ALAMEDA, Calif. — California voters are considering a November referendum that would uphold or overturn a statewide ban on single-use plastic carryout bags, and another ballot initiative that would require fees collected from retail customers for alternative bags be put in an environmental fund.
In 2007, San Francisco banned plastic shopping bags, setting off a movement that’s led nearly half the state and its biggest cities to do the same. Then two years ago, the Legislature passed SB270, a statewide ban.
But that ban is on hold following a well-funded push by bag makers to repeal the legislation.
The American Progressive Bag Alliance is leading the “No” campaign to repeal SB270.
A coalition of environmental groups, grocers, and others, is leading the campaign to uphold the statewide ban.
“Plastic bags kill marine life, they jam recycling equipment and they cause litter,” said Steve Maviglio, spokesman for the Yes on 67 campaign. “It’s time for the entire state to have the same law on the books.”
Some shoppers agree.
“I don’t need them,” said Lisa Deering, a shopper in Alameda. “I have plenty of cloth bags and I’m glad (supermarkets) aren’t using them because I hate seeing the trash.”
Shopper Jack Mingo, also of Alameda, agreed.
“It’s been really great not seeing the plastic bags blowing down the street and seeing them coming out of the stores,” he said. “It’s a really stupid use of resources.”
But the American Progressive Bag Alliance, which is spending millions to fight the ban, doesn’t see it that way.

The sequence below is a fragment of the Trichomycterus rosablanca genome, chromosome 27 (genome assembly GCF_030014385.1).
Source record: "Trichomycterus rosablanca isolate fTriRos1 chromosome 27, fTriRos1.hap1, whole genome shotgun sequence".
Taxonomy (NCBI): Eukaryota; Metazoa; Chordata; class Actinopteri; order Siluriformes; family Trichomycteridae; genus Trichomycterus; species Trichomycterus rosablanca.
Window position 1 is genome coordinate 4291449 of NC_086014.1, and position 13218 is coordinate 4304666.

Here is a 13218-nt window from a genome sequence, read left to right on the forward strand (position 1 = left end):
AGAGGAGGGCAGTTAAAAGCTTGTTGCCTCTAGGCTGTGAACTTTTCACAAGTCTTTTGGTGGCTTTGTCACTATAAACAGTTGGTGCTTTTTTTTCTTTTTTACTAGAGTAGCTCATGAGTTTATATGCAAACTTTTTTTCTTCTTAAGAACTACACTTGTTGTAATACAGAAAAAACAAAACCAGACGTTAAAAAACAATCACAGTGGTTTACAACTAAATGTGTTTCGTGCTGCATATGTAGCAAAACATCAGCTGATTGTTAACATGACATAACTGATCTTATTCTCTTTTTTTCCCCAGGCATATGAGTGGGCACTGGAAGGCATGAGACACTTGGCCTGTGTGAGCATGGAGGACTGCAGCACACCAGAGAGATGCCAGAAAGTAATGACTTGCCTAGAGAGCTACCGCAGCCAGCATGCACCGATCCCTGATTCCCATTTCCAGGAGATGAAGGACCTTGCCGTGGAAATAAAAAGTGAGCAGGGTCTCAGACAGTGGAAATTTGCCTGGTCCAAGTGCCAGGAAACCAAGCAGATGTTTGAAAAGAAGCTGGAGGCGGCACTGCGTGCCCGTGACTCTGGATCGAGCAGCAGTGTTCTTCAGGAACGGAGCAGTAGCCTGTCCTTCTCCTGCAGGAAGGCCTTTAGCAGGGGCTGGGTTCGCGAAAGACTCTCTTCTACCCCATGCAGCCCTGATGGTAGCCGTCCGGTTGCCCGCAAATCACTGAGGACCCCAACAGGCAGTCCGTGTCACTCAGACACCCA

“Plastic retail bags have been unfairly targeted for regulation and legislation without really considering the actual data or science around what people chose to take home their groceries from the store,” said alliance spokesman Jon Berrier. He points to 2013 figures from the Environmental Protection Agency that show plastic retail bags represent less than half a percent of the waste stream.
“Science has really left the building when it comes to making policy around this issue,” Berrier said.
The group also claims the ban will effectively kill thousands of jobs in California and cost consumers hundreds of dollars annually in bag fees. If the ban is ratified, stores would generally have to charge customers at least 10 cents apiece for alternative carryout bags.
If the statewide ban is overturned, stores could provide free single-use plastic bags unless they are prohibited by local laws, which are already in effect in 151 California cities and counties.
The second measure, Proposition 65, proposes to direct any proceeds from the dime-per-bag sales to an environmental fund.
The American Progressive Bag Alliance worked to qualify Proposition 65 for the ballot, something opponents, including many environmental groups, say was done to confuse voters.
“We’d like nothing more than for money from the sale of bags to go to benefit the environment but we don’t feel that the folks who put Prop. 65 on the ballot are being sincere, said Matt Davis, spokesman for the environmental group Clean Water Action.
The Surfrider Foundation is also opposing Proposition 65.
“It was put on the ballot as a cynical ploy to either confuse voters or frustrate the grocers, or both,” said legal director Angela Howe. “It is unclear what the ‘environmental fund’ set up through Proposition 65 would actually do or how it would be structured within the current conservation agencies in the state.”
If the “No” vote prevails on Proposition 67 and Proposition 65 is approved, it is unclear what if any money would go into the fund because the language of the latter measure is unclear.